The Strange Meshing of Impersonal and Personal Forces in Technological Action

Adrian Mackenzie Mackenzie, Adrian. 2006. “The Strange Meshing of Impersonal and Personal Forces in Technological Action.” Culture, Theory and Critique 47 (2): 197–212. doi:10.1080/14735780600961775.

Adrian Mackenzie picks up on his book, Transductions (see entry this section), examining contemporary forms of technological engagement, or action, through a specific Simondonian lens. Examining computer modding, botnets, Google desktop and other technologies, he proposes a corrective to understandings of technology as a deficit to human culture and critical theory. Instead, he suggests that technology is an important aspect of collective life, an excess of the individual that provides potentials and tensions from which individuals and collectives individuate. For example, Google Desktop, a software add-on that allows one to use Google's search algorithms to index and search one's desktop computer, shifting one's experience of personal information to an impersonal relationship: "[personal information] becomes something an individual searches like the Web, a space populated in principle by others" (199). That the software is open to development through others through Google's API (advanced programming interface), means that the software is "open to ongoing development by anyone" (ibid). Combined with the fact that one might have so much digital information on one's computer that search is the only way to find information, means that Google Desktop is a "problematization of information" (ibid). In other words, it is a problem open to individual and societal power relations; technology  carries within it sets of relations that overflow individuals and society simultaneously, producing new tensions, new problems, which require responses, or individuations. These individuations are not just material changes to our environment, new mediations between humans and the world, but also individuations of thought. Technology is part of culture, containing within it certain, human, preindividual aspects, but also bringing forth new forms in excess to that which is human—forms engendering new ideas.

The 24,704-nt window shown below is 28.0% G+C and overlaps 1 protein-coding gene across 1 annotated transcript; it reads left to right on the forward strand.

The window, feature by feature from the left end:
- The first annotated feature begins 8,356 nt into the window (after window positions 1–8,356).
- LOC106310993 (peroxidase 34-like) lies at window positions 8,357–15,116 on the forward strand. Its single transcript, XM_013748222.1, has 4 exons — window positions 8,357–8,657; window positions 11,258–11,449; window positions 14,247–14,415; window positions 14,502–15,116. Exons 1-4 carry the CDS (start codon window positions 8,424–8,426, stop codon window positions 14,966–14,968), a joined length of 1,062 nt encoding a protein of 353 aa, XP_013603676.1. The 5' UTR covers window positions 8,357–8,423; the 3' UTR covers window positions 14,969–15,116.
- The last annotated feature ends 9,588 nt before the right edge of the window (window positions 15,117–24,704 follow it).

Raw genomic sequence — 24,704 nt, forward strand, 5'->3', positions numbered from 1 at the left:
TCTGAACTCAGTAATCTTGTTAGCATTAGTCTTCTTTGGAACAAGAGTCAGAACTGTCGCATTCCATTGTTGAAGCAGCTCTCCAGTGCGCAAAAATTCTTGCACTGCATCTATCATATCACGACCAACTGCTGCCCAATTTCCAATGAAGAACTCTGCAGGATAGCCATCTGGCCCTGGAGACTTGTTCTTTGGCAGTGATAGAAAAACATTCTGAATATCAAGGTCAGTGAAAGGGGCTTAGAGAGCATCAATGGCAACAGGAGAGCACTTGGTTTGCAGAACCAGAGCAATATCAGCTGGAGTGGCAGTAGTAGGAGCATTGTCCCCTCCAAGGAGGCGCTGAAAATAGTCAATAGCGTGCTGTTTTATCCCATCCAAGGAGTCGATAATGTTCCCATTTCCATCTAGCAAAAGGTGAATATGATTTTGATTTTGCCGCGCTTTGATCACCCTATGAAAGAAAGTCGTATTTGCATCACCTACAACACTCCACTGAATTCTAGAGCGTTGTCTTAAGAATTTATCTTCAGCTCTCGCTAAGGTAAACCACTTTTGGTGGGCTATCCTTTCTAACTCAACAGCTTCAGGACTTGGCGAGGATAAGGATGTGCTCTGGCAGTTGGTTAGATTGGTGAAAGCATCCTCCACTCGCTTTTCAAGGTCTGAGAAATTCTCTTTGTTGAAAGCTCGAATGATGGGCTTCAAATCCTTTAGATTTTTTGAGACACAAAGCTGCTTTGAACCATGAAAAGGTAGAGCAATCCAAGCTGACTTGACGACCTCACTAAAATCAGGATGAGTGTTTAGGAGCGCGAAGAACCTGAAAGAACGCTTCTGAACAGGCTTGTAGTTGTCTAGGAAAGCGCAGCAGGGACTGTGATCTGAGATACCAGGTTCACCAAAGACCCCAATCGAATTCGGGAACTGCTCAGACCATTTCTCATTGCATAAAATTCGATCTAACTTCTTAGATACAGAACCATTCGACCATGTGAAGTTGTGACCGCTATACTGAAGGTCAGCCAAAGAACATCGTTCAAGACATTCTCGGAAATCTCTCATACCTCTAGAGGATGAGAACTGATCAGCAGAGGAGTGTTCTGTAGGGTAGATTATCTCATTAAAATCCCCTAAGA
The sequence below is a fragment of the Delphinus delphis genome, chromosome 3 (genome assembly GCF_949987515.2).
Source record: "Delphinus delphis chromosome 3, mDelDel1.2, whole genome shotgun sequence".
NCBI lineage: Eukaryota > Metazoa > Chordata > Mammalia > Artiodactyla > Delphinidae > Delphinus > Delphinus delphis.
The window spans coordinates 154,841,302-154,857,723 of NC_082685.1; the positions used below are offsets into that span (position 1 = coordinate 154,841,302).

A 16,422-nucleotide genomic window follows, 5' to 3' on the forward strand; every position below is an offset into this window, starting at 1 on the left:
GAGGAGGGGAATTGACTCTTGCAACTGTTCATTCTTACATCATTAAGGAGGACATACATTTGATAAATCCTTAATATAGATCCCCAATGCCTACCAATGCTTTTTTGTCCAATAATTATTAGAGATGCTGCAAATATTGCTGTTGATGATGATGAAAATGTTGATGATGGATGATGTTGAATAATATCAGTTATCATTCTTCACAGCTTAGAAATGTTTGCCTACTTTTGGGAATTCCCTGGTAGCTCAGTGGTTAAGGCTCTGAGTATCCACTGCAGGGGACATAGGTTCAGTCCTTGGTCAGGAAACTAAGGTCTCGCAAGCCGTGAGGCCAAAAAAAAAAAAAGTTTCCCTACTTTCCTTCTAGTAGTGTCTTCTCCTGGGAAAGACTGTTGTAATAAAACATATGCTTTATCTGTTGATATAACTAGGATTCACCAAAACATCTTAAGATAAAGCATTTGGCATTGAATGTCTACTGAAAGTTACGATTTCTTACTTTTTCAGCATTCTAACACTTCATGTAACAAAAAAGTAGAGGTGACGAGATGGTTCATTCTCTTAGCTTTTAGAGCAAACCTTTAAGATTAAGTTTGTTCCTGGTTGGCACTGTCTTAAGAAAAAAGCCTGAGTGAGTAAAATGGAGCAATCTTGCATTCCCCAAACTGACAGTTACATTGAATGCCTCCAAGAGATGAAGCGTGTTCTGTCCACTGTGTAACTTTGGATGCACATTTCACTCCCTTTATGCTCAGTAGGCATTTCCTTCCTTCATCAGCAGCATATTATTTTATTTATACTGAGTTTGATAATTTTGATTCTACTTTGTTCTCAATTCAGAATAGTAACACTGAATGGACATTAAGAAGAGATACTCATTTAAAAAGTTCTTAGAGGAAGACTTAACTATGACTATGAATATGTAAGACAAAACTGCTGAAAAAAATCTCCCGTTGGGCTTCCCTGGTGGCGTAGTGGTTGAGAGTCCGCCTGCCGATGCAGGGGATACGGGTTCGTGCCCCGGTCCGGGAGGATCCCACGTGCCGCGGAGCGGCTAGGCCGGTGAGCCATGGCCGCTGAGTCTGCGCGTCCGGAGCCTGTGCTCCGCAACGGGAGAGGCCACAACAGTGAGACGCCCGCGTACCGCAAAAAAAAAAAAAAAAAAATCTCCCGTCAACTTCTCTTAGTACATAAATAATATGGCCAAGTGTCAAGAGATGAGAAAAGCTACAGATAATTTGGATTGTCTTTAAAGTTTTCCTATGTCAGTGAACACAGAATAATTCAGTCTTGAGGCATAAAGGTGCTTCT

Mackenzie work is important, as he is one of the few thinkers to analyze contemporary technologies through Simondon's ontology. Mackenzie shows how Simondon, who primarily focused on mechanical technologies, is still relevant today. Perhaps even more so, when considering the ways in which technology is relevant to collective individuation in society.  Mackenzie's essay does not examine invention, which is a primary way that Simondon discussed human individuation with technology. This leaves open serious tensions within contemporary technological culture, whose focus on innovation, rather than invention, is arguably at odds with Simondon's philosophy. I will use Mackenzie's work to examine the role of technology in new media artwork and the specific tensions, potentials these works engender.